Xperi’s DTS AutoStage unifies the connected car in-dash experience
BY Randy J. Stine, RADIO WORLD
Changes lie ahead for the entertainment space of the connected car. But where does radio fit with the so-called “screenification” of new cars?
The seamless experience of broadcast radio and IP that defines hybrid radio continues to be implemented in an increasing number of connected vehicles globally, and radio remains a dominant force when it comes to in-car listening.
Traditional AM/FM is used by most as an in-car audio source but has ceded some ground to digital audio sources, according to the recently released 2023 Infinite Dial study from Edison Research. AM/FM radio continues to be the default choice in-car with 75% of the population, but that’s down from 81% in 2020. Meanwhile the number of people listening to online audio through a cell phone has jumped to 53%.
The survey found the number of people with an in-dash integrated entertainment platform in their vehicle is growing slowly — up to 26% of Americans from 22% last year, led by Apple Car Play at 16% and then Android Automotive at 14%. Clearly the car cabin space has become very competitive.
The National Association of Broadcasters (NAB) has aggressively pursued an adaptive process for broadcast radio to remain relevant in the infotainment dashboard.
PILOT, the technology arm of NAB, has reported good progress on an initiative to make sure Android Automotive, a built-in operating system that is different from an Android App on someone’s phone, fully supports broadcast radio and RDS. PILOT has been working with Google, Xperi, auto manufacturers and radio broadcasters across the globe in this work.
John Clark, executive director of NAB PILOT, said the documentation detailing the proposed extensions for the Android Open Source Project — used by third-party developers to enable apps for Android Automotive — was delivered to Google last fall.
“We have had some ongoing conversations but nothing definitive to report at this point. I do remain optimistic about the work and what may come of it,” said Clark.
HD Radio developer Xperi is banking on its DTS AutoStage platform in the connected car cabin.
The company’s Connected Car division, which includes HD Radio, DTS AutoStage, DTS AutoSense and Music Metadata, expects to have more than $300 million of revenue to be recognized over the next several years, according to Xperi CEO John Kirchner.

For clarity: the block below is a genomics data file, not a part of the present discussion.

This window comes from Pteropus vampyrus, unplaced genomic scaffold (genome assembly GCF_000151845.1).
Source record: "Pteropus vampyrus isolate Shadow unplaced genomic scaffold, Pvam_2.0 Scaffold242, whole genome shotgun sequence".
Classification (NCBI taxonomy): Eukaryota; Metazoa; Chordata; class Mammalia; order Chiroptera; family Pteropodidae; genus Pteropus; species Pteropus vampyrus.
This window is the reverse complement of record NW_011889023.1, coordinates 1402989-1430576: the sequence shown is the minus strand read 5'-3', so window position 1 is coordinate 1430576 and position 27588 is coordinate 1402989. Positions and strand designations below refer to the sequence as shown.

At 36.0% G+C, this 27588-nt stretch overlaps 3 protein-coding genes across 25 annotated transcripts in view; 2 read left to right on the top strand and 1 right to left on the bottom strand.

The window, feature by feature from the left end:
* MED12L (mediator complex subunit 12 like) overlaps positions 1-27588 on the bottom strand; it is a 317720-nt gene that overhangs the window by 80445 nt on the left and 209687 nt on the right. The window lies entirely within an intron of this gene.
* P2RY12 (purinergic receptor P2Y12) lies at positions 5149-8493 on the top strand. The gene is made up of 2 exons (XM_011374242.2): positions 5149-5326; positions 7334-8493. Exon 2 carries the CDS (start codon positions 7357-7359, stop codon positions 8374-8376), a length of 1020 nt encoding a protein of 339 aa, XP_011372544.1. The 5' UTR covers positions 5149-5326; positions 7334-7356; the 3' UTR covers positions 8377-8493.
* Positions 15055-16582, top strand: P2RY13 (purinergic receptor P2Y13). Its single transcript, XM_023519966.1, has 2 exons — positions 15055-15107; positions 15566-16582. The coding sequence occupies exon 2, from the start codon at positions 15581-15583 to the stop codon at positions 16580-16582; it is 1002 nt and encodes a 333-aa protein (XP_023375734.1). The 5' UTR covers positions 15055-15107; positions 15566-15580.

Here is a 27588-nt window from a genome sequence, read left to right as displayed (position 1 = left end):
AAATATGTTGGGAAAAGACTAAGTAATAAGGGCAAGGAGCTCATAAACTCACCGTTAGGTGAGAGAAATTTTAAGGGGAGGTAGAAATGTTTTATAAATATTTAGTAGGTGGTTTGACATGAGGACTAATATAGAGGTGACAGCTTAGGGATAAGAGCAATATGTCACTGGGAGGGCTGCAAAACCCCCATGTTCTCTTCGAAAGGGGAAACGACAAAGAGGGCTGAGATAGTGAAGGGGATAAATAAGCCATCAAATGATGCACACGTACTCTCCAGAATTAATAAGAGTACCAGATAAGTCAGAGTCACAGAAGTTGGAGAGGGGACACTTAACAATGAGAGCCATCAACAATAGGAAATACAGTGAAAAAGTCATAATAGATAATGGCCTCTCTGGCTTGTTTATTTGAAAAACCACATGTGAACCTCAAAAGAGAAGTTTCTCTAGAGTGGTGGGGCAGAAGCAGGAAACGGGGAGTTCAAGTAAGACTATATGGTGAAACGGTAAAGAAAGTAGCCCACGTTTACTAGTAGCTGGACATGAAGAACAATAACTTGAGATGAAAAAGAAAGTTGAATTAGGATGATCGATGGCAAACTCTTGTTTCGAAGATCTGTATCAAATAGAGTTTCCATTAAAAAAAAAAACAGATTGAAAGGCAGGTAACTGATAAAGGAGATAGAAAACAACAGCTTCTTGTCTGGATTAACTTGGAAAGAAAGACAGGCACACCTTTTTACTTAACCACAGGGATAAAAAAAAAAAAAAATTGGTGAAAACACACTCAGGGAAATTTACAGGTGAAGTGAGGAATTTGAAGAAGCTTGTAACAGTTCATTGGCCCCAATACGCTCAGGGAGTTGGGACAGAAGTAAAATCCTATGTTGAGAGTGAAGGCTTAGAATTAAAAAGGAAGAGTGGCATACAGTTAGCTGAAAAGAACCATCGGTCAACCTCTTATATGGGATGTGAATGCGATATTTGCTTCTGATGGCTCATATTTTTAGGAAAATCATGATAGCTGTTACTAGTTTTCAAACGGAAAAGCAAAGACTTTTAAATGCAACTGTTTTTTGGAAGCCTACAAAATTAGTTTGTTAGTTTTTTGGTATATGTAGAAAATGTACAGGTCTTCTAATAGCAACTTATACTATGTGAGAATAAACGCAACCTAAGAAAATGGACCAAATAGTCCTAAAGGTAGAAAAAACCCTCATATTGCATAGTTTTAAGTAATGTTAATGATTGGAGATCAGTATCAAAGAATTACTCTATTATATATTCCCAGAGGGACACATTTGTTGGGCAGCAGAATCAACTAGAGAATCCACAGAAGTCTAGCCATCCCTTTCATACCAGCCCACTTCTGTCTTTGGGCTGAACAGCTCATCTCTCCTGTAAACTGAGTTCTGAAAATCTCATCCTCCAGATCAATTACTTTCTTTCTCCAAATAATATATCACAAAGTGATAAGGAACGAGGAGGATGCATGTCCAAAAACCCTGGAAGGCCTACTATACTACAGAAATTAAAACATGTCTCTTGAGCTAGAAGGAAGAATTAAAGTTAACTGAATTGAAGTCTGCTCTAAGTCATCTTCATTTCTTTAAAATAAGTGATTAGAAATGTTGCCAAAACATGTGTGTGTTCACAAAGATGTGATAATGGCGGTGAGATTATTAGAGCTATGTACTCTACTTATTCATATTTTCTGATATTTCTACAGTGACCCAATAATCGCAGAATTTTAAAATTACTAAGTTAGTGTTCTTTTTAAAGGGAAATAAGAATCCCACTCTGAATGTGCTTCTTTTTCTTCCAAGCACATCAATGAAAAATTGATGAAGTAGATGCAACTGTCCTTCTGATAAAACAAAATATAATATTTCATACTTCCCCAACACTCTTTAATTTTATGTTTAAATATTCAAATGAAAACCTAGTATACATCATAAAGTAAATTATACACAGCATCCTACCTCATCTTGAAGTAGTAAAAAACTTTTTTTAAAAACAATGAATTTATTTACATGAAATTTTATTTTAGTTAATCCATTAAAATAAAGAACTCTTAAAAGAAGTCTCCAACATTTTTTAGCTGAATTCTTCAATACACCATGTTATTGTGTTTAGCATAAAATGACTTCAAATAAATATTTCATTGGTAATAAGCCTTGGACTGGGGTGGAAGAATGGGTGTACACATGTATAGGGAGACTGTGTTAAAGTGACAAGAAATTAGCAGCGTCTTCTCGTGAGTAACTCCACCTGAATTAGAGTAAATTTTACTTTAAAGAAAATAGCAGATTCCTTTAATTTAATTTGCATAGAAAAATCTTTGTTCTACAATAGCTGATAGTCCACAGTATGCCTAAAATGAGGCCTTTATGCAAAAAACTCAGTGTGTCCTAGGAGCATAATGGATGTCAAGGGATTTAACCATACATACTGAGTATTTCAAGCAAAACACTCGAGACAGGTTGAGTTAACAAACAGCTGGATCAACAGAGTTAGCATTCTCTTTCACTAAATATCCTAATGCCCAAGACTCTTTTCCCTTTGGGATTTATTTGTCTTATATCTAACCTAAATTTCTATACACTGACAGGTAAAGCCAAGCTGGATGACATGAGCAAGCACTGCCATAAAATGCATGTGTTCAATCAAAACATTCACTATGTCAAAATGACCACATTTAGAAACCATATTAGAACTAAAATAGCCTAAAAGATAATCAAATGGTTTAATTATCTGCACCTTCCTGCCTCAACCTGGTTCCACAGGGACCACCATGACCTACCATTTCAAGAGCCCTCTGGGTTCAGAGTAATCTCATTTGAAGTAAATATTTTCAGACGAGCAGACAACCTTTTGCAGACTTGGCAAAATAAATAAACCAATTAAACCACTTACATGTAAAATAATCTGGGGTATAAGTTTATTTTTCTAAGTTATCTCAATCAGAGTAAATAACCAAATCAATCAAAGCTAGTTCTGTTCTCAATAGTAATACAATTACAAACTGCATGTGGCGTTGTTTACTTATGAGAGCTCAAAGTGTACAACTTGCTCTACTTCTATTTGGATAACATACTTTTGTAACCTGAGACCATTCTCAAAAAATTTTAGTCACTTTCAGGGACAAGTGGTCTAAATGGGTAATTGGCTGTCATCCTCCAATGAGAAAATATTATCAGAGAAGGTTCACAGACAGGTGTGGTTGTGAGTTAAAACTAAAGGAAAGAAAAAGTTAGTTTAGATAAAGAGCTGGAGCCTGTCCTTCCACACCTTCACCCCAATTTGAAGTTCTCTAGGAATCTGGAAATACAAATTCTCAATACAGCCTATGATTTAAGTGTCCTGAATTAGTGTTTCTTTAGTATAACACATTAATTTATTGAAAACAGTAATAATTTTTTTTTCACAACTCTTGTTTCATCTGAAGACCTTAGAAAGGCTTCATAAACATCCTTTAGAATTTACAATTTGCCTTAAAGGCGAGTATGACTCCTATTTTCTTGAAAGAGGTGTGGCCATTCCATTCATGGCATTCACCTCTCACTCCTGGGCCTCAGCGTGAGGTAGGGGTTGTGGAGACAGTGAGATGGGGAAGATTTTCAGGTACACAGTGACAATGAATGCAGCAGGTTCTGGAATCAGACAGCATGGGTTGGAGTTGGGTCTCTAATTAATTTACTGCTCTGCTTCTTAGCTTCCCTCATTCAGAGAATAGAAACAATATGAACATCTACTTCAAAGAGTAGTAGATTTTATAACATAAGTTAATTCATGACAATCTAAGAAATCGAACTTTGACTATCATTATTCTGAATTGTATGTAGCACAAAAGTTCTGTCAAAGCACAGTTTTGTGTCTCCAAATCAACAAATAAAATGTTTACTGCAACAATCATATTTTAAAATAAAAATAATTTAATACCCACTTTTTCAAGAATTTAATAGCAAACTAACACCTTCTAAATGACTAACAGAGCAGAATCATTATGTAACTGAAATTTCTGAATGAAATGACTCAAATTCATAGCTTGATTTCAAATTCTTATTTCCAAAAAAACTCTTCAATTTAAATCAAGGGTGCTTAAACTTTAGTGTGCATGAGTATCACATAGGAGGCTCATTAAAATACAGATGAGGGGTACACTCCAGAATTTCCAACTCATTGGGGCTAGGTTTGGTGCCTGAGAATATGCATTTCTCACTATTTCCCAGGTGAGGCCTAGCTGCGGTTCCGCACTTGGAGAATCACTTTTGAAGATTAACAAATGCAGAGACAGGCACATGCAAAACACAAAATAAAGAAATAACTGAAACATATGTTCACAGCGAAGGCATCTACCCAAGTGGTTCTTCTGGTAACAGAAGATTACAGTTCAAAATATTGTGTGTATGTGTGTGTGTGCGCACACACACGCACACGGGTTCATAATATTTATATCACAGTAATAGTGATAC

Radio advocates keep pushing the importance of metadata. In fact, the North American Broadcasters Association (NABA) is unveiling a new report at NAB Show focusing on this valuable information in the car.
“Each manufacturer takes their own approach to user experience, but a common fundamental is relying on radio broadcasters to produce high-quality metadata and content to go alongside their audio broadcasts,” said Nick Piggott, project director for RadioDNS. “It’s about really maximizing the benefits of linking IP with broadcast.”
Voice assistants will be a key feature in future designs, according to observers, with Alexa, Siri and other voice assistants hitching a ride in the car.
“Voice in the car is like the car’s search engine — so that means enabling search for things like gas stations and restaurants,” said Roger Lanctot, director, automotive connected mobility for TechInsights. “Ultimately, voice will allow for greater discoverability of content — types of music, specific artists or tracks, or particular programs or just traffic or weather information — tuned to the vehicle’s location.”
There’s also the new idea of delivering radio content using the NextGen TV signal standard now that some ATSC 3.0 developers say there will be room for radio in the digital pipeline. Some of them believe ATSC 3.0 could give automakers a direct over-the-air data pipeline into new electric vehicles for things such as software and firmware upgrades along with enhanced GPS capabilities. What are the next steps? It’ll be worth watching.
Radio is facing other challenges when it comes to in-car developments. Fred Jacobs of Jacobs Media was one of the first to alert radio broadcasters of the auto industry’s plans to monetize the dashboard by rolling out subscription digital services that could someday include AM/FM radio service. And much has been written about how electric cars might not include AM radio in some models in the future.
Industry experts say the dashboard is in constant refresh mode.